Some meditation styles suit those of an intellectual disposition, while others are more attractive to those who prefer the path of love and surrender. Still others, with an active approach to life, may like the meditation techniques involving movement, while those with a strong mind would enjoy the approach of visualization and concentration. Overall, there are several broad categories under which we can capture most of these various meditation practices and in Part 1 I will explore Insight Meditation Techniques and Sound (Mantra) and Intention Meditation Techniques.
1. Insight Meditation Techniques: These are the meditations of choice for the Gyan Yogis or those drawn to the intellectual path. It incorporates the advanced meditation techniques from the Zen school of Buddhism, the Advaita Vedanta school of Hinduism, certain schools of Western Religions among others.
A. WHO AM I Meditation Technique: This techniques comes from the school of Advaita Vedanta (Non-Dualism / End of Knowledge). The meditation was popularized by Shri Ramana Maharishi and is based on negation of the false self in order to realize one’s True Nature. Here is an example of my experience with WHO AM I Meditation Practice.
B. Koan Meditation Technique: These meditations come from the Zen school of Buddhism and are designed to break down the ordinary pattern of conceptual, dualistic thinking. By breaking down the interference created by the thinking mechanism the practitioner is brought to confront the non-dual reality of “what is” directly and thus Awaken.
C. Contemplation Meditation Technique: These meditations utilize introspection, self-study, reflection, self-dialogue and contemplation to cut through the layers of false conditioning and false understanding that deludes the mind. These meditations have their roots in many Western Religions and are also a part of Eastern philosophies.
D. Silent Mind Meditation Technique: This meditation technique is my contribution to this category and it involves directly perceiving the fact of what is by acute observation of the thinking process. This is the flavor that I enjoy best and I have explained it in detail in the The Silent Mind Meditations, which are part of the Silent Mind Meditation Program. These meditations are an extension of the teachings of Jiddu Krishnamurti.
2. Sound (Mantra) & Intention Meditation Techniques: The meditations that fall under this category use the science of sound and thought vibrations (Naad Yoga), along with rhythm and music (Laya Yoga) to purify the heart and mind. These meditations have a wide range of applications, from bestowing Enlightenment, to improving health, wealth, happiness, peace etc…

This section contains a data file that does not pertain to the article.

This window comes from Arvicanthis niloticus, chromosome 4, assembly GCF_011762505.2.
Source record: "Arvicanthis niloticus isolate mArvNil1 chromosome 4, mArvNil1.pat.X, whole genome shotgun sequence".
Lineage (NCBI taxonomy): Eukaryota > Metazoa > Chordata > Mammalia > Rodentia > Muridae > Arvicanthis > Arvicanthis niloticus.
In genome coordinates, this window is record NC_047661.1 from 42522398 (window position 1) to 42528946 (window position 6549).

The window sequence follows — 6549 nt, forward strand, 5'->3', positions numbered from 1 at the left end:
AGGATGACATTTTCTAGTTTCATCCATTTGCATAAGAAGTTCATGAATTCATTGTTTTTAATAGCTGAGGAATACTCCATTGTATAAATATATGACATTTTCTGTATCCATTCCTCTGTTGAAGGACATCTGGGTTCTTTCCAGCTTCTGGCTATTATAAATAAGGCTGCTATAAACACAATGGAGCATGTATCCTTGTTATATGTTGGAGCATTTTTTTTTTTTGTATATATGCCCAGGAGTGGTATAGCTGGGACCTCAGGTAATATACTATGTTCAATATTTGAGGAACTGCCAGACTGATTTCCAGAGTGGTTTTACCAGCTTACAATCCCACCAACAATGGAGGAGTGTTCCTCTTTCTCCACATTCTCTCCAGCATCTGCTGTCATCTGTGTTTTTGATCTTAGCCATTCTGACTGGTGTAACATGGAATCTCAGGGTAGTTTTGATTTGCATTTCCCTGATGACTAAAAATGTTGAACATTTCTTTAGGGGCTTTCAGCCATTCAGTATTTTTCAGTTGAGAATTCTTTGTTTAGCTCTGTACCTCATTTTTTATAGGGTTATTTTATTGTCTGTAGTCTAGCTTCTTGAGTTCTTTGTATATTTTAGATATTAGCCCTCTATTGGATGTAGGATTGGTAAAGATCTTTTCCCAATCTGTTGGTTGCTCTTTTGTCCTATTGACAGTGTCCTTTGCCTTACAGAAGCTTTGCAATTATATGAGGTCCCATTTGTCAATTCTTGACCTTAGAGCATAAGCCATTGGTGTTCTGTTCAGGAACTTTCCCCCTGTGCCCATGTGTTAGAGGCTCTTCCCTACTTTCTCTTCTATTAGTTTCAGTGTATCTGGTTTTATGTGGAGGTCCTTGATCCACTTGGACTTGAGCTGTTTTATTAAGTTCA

A. Mantra Japa Meditation Technique: This meditation method uses the repetition of a mantra (a particular sound, word or phrase) verbally or mentally to create the necessary conditions for purification, refinement or expansion to take place. Mantras are essentially keys which allow one to tune into the individual energy field or tune into the Universal Energy field to produce certain desired results. Here is an example of using OM Mantra to activate the Third Eye Chakra.
B. Rhythm Meditation Technique: This form of meditation uses the combination of rhythm, chanting, music and breath to calibrate and perfect the system. The excellent Three Step Rhythmic Breathing (3srb) meditation technique of Sage Pantanjali and many Kundalini Yoga meditations fall under this category, among others.
C. Meditation via Song: Most of the meditations from the path of Devotion (Bhakti Yoga) and Love, designed to dissolve the ego belong in this category. This is a path most dear to those who are emotional in nature and feel a deep love for the divine. Christianity, Gospel, Sufi Meditations, Hare Krishna Meditations, Kirtans and Bhajans are some examples of techniques in this category.
D. Meditation via Prayer & Intention: All religions have meditations involving prayer and worship. The meditations that also use the power of intention to manifest desires fall under this category.
So you can see from above, these is a rich diversity to the Art of Meditation and certainly something for everybody. If one of the styles above does not catch your fancy, not to worry, I will be serving up more tasty flavors in part 2 of this series.